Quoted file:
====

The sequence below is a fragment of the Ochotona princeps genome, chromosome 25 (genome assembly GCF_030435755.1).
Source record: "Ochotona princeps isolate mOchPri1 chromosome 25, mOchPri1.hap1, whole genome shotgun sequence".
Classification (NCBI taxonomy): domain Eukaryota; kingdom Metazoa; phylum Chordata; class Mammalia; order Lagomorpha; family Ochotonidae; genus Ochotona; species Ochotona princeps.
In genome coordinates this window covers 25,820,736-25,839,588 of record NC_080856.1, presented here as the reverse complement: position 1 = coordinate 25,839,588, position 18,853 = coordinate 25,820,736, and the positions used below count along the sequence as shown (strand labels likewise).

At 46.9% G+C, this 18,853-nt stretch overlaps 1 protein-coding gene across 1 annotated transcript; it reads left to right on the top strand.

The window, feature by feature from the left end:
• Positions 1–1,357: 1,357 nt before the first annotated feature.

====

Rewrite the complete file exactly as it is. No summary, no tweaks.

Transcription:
The sequence below is a fragment of the Ochotona princeps genome, chromosome 25 (genome assembly GCF_030435755.1).
Source record: "Ochotona princeps isolate mOchPri1 chromosome 25, mOchPri1.hap1, whole genome shotgun sequence".
Classification (NCBI taxonomy): domain Eukaryota; kingdom Metazoa; phylum Chordata; class Mammalia; order Lagomorpha; family Ochotonidae; genus Ochotona; species Ochotona princeps.
In genome coordinates this window covers 25,820,736-25,839,588 of record NC_080856.1, presented here as the reverse complement: position 1 = coordinate 25,839,588, position 18,853 = coordinate 25,820,736, and the positions used below count along the sequence as shown (strand labels likewise).

At 46.9% G+C, this 18,853-nt stretch overlaps 1 protein-coding gene across 1 annotated transcript; it reads left to right on the top strand.

The window, feature by feature from the left end:
• Positions 1–1,357: 1,357 nt before the first annotated feature.